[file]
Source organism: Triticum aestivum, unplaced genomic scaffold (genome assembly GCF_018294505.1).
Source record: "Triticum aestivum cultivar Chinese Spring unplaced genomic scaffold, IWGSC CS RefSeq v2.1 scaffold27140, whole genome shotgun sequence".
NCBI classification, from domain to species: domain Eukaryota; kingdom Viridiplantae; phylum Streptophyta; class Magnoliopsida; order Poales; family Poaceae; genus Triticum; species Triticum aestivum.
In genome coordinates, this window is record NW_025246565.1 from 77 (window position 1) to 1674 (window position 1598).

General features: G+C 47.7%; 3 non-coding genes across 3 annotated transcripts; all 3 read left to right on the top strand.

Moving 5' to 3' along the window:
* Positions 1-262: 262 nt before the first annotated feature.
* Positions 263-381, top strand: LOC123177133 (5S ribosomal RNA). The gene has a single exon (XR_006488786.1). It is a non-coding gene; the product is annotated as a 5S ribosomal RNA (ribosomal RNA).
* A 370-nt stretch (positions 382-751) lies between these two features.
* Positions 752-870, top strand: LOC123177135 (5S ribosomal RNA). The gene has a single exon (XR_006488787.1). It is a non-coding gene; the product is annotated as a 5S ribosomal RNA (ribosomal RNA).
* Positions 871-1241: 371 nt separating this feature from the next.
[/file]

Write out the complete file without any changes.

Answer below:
Source organism: Triticum aestivum, unplaced genomic scaffold (genome assembly GCF_018294505.1).
Source record: "Triticum aestivum cultivar Chinese Spring unplaced genomic scaffold, IWGSC CS RefSeq v2.1 scaffold27140, whole genome shotgun sequence".
NCBI classification, from domain to species: domain Eukaryota; kingdom Viridiplantae; phylum Streptophyta; class Magnoliopsida; order Poales; family Poaceae; genus Triticum; species Triticum aestivum.
In genome coordinates, this window is record NW_025246565.1 from 77 (window position 1) to 1674 (window position 1598).

General features: G+C 47.7%; 3 non-coding genes across 3 annotated transcripts; all 3 read left to right on the top strand.

Moving 5' to 3' along the window:
* Positions 1-262: 262 nt before the first annotated feature.
* Positions 263-381, top strand: LOC123177133 (5S ribosomal RNA). The gene has a single exon (XR_006488786.1). It is a non-coding gene; the product is annotated as a 5S ribosomal RNA (ribosomal RNA).
* A 370-nt stretch (positions 382-751) lies between these two features.
* Positions 752-870, top strand: LOC123177135 (5S ribosomal RNA). The gene has a single exon (XR_006488787.1). It is a non-coding gene; the product is annotated as a 5S ribosomal RNA (ribosomal RNA).
* Positions 871-1241: 371 nt separating this feature from the next.